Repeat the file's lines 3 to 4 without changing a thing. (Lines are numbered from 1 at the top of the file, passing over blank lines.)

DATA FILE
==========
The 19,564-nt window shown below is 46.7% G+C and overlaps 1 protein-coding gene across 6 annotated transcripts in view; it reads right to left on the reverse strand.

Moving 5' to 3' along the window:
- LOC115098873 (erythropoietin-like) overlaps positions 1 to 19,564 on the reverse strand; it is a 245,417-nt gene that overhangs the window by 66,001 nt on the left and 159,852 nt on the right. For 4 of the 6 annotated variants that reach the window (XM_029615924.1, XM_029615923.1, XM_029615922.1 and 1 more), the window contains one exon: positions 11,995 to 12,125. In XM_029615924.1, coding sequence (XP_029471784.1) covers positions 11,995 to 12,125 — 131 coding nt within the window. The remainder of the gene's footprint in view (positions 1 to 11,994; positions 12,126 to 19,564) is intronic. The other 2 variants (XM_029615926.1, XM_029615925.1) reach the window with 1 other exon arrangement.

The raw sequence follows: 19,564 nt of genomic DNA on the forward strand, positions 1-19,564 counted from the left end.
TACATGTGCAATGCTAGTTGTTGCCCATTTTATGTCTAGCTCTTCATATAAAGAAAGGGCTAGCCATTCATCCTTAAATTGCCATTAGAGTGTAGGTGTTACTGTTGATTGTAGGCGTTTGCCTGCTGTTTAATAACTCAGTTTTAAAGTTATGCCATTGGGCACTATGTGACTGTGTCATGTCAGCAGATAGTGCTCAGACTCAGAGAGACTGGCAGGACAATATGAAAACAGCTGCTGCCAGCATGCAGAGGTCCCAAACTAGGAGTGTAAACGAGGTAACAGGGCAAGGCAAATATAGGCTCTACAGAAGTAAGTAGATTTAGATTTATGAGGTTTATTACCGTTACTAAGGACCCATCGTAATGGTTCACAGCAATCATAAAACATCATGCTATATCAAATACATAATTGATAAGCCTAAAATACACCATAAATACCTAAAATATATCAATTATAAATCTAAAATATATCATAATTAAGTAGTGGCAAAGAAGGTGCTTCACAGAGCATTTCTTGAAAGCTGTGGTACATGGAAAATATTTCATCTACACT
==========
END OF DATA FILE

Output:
- LOC115098873 (erythropoietin-like) overlaps positions 1 to 19,564 on the reverse strand; it is a 245,417-nt gene that overhangs the window by 66,001 nt on the left and 159,852 nt on the right. For 4 of the 6 annotated variants that reach the window (XM_029615924.1, XM_029615923.1, XM_029615922.1 and 1 more), the window contains one exon: positions 11,995 to 12,125. In XM_029615924.1, coding sequence (XP_029471784.1) covers positions 11,995 to 12,125 — 131 coding nt within the window. The remainder of the gene's footprint in view (positions 1 to 11,994; positions 12,126 to 19,564) is intronic. The other 2 variants (XM_029615926.1, XM_029615925.1) reach the window with 1 other exon arrangement.

The raw sequence follows: 19,564 nt of genomic DNA on the forward strand, positions 1-19,564 counted from the left end.